Advocates have accused the federal government of leaving LGBTIQ students and rainbow families vulnerable to discrimination from faith-based schools.
It was last week revealed that Attorney-General Christian Porter has delayed the reporting date of the Australian Law Reform Commission (ALRC) inquiry into religious schools being permitted to expel LGBTIQ students or refuse enrolment from rainbow families.
While Tasmania, Queensland, the Australian Capital Territory, and the Northern Territory outlaw such discrimination, other states and the Commonwealth do not provide this protection.
Rodney Croome, spokesperson for National advocacy group Just.Equal, accused the Attorney-General of using the same delaying tactics to hinder reform that were used against marriage equality.
“The ALRC inquiry was established to review the issue of LGBTIQ students in religious schools and to implement Scott Morrison’s promise to end discrimination against them before Christmas 2018,” said Croome.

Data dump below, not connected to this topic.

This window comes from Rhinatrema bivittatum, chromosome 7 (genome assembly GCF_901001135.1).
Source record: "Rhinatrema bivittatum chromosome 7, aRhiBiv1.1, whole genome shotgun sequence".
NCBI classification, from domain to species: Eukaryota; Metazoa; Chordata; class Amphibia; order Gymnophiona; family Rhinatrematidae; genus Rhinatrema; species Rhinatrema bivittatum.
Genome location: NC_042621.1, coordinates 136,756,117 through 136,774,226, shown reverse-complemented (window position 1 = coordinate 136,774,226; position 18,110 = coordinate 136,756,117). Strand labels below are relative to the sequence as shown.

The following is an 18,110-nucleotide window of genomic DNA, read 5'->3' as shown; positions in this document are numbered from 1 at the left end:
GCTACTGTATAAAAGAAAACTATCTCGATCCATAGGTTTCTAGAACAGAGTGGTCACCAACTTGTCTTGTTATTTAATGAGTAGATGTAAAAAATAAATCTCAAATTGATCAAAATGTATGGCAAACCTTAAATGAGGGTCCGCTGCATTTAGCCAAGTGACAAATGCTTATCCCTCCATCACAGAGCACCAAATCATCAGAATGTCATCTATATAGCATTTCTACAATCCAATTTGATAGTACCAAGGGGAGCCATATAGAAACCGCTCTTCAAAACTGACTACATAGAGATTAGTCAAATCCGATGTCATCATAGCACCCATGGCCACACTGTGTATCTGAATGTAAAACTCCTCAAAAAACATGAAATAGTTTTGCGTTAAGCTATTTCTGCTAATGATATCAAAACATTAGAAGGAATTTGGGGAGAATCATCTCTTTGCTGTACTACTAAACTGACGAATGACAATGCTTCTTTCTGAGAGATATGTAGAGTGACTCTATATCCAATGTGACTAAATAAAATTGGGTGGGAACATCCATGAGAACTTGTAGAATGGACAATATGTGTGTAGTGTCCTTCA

“But now the government is saying it won’t release the ALRC report until a full year after the religious discrimination bill becomes law.
“That bill hasn’t even been tabled yet and there is no guarantee it will even pass through parliament, so what happens then?”
Croome said that given the timeframes involved, the matter was unlikely to be addressed before the next federal election.
“Clearly, the federal government is more interested in pushing laws allowing discrimination in the name of religion than protecting children from discrimination, so the states must step up,” he said.
“Victoria, New South Wales, and Western Australia no longer have excuses for ignoring this issue or failing to act.
“Other states have outlawed this discrimination against students, and there is no point in deferring to the federal government for leadership.”
In 2018, Just.Equal commissioned a survey on discrimination by faith-based schools against LGBTIQ students and teachers.
The national poll found that 82% of those surveyed did not believe religious schools should be allowed to expel LGBTIQ students, while 78% said that faith-based schools that discriminate against LGBTIQ students and teachers should not be entitled to public funding.